• Is the idea of premeditated preparation of learners to participate in a society through memorized snips of “culture” fundamentally outdated, and instead learners should concentrate on how to engage new cultural stimuli as it comes, in whatever form, and from whatever source, rather than being expected to be “experts” in a shared culture before they may fully engage with it?

I think this is where the “participatory authoring” briefly mentioned in this first chapter of “New Literacies” comes into play, along with the idea of “critical consumption.” Within social media, cultural identity can have this constant flux, redefinition, and open, multi-voice dialogue, rather than a stunted and stale idea of a “culture identity” statically identified within a narrow perspective. But the open nature may also leave us drifting in a sea of randomness and chaotic multiplicity, putting much more pressure on us to have strong skills in critical consumption of information.

In my opinion, this is a vital aspect to a relevant definition of “literacy.” In order to move fluidly through our current environment and fully leverage the richly diverse perspectives offered in these online “Discourses,” we must encourage open dialogue, constantly adapt in response to rapidly-shifting context, and develop critical examination skills. This is a huge part our “literacy” today.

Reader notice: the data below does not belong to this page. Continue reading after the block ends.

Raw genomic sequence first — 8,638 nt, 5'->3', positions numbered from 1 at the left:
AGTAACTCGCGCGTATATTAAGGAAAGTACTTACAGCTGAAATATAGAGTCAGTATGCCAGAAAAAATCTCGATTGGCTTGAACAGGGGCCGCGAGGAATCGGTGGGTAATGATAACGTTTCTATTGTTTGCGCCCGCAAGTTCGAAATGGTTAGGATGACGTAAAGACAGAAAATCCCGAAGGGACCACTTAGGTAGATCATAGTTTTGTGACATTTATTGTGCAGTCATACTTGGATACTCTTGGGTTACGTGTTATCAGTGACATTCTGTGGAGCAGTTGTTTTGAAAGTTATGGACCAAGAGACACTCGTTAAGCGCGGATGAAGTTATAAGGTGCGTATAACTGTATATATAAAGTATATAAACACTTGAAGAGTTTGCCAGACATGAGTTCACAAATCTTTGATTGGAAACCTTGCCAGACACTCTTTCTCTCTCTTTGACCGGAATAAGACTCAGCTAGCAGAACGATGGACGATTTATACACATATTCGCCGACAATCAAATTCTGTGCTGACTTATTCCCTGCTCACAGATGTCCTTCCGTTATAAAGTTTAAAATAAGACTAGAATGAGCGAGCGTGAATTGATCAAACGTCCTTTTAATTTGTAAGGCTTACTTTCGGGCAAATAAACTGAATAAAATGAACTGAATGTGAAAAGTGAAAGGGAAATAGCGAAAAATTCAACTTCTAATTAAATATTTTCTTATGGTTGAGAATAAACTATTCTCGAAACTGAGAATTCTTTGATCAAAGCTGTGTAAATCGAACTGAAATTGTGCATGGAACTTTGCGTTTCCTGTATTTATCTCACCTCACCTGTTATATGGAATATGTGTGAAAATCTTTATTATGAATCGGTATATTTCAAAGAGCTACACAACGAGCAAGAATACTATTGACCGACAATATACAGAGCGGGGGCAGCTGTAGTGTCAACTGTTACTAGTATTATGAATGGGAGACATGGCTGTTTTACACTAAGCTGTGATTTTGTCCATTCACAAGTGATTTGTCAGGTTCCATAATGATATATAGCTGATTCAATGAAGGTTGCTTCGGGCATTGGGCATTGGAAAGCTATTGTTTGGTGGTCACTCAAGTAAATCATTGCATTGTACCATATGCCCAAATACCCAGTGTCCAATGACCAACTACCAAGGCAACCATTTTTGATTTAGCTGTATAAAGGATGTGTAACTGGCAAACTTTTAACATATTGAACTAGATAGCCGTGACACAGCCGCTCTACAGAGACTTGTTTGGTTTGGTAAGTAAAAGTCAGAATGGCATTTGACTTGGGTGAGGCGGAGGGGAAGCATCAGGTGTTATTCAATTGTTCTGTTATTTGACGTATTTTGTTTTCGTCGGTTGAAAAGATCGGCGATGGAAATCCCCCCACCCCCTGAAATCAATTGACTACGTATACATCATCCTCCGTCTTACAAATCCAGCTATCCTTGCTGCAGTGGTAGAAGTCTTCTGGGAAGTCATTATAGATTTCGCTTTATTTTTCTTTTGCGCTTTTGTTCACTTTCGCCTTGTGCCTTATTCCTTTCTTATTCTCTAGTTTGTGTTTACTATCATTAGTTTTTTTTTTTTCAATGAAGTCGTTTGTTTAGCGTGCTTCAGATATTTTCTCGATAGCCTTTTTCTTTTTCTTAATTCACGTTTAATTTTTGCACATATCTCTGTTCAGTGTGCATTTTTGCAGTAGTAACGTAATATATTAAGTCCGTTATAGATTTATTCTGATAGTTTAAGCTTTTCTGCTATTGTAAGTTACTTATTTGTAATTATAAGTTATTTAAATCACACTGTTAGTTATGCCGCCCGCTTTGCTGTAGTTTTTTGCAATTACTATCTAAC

Perhaps the one constant in defining “literacy” is that its definition will continue to grow and change, just like the dialogue around it, and the cultures which use it.  Let’s make the most of that delicious dynamism!

Just Look Up

For days I carried around my camera tasked with finding a good shot for the ds106 Daily Create “Take a picture of something ordinary you thought is super beautiful.” The possibilities were endless and I was pumped to find that perfect picture of something drab, homely or mundane, which – with the right romantic lighting and the amorous eye of the camera on it – could coyly transform into a swan of high art. Unfortunately, I found only the drab, homely and mundane – resolutely insignificant against the brown sloppy winter landscape.

But one day as I walked, snow began to fall beneath a sky streaked with sun and pale, cool color. I looked up through the trees and realized – the sky is always beautiful. As EM Forster says, “The only perfect view is the sky above our heads.” And we pass through life hardly ever looking straight up.

So there was that delicious moment, so so easy to miss. Thank you ds106 for helping me find it.

But don’t let it end there.  Forget high art, or photos freezing time.  That sky is always there and always wearing a different expression.  Go out and see for yourself.